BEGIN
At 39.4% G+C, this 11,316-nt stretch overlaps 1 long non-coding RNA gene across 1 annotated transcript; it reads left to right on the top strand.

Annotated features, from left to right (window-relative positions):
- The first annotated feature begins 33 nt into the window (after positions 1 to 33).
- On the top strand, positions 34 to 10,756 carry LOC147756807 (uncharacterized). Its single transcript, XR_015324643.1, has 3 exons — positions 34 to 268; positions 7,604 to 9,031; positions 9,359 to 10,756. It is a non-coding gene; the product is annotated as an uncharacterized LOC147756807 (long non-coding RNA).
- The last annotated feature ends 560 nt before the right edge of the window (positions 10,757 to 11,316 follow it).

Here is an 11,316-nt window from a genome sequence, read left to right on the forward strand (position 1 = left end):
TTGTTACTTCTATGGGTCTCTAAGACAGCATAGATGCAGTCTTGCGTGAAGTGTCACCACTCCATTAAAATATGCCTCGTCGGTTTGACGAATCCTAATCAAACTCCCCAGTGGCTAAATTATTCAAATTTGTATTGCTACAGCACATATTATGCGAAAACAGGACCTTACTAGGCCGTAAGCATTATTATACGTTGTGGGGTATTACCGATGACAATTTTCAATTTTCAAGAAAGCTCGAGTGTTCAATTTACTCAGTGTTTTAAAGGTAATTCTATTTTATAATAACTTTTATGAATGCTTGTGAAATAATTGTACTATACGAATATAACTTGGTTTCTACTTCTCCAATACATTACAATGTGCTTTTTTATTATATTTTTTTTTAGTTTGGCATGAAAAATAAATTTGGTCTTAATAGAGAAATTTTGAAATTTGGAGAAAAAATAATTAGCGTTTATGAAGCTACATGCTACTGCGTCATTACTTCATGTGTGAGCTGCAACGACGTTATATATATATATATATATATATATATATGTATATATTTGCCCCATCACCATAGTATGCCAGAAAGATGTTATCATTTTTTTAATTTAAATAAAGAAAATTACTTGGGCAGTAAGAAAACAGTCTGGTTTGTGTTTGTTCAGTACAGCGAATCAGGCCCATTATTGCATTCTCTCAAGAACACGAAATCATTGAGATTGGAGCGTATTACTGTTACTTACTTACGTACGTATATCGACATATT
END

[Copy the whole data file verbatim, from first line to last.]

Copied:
At 39.4% G+C, this 11,316-nt stretch overlaps 1 long non-coding RNA gene across 1 annotated transcript; it reads left to right on the top strand.

Annotated features, from left to right (window-relative positions):
- The first annotated feature begins 33 nt into the window (after positions 1 to 33).
- On the top strand, positions 34 to 10,756 carry LOC147756807 (uncharacterized). Its single transcript, XR_015324643.1, has 3 exons — positions 34 to 268; positions 7,604 to 9,031; positions 9,359 to 10,756. It is a non-coding gene; the product is annotated as an uncharacterized LOC147756807 (long non-coding RNA).
- The last annotated feature ends 560 nt before the right edge of the window (positions 10,757 to 11,316 follow it).

Here is an 11,316-nt window from a genome sequence, read left to right on the forward strand (position 1 = left end):
TTGTTACTTCTATGGGTCTCTAAGACAGCATAGATGCAGTCTTGCGTGAAGTGTCACCACTCCATTAAAATATGCCTCGTCGGTTTGACGAATCCTAATCAAACTCCCCAGTGGCTAAATTATTCAAATTTGTATTGCTACAGCACATATTATGCGAAAACAGGACCTTACTAGGCCGTAAGCATTATTATACGTTGTGGGGTATTACCGATGACAATTTTCAATTTTCAAGAAAGCTCGAGTGTTCAATTTACTCAGTGTTTTAAAGGTAATTCTATTTTATAATAACTTTTATGAATGCTTGTGAAATAATTGTACTATACGAATATAACTTGGTTTCTACTTCTCCAATACATTACAATGTGCTTTTTTATTATATTTTTTTTTAGTTTGGCATGAAAAATAAATTTGGTCTTAATAGAGAAATTTTGAAATTTGGAGAAAAAATAATTAGCGTTTATGAAGCTACATGCTACTGCGTCATTACTTCATGTGTGAGCTGCAACGACGTTATATATATATATATATATATATATATATGTATATATTTGCCCCATCACCATAGTATGCCAGAAAGATGTTATCATTTTTTTAATTTAAATAAAGAAAATTACTTGGGCAGTAAGAAAACAGTCTGGTTTGTGTTTGTTCAGTACAGCGAATCAGGCCCATTATTGCATTCTCTCAAGAACACGAAATCATTGAGATTGGAGCGTATTACTGTTACTTACTTACGTACGTATATCGACATATT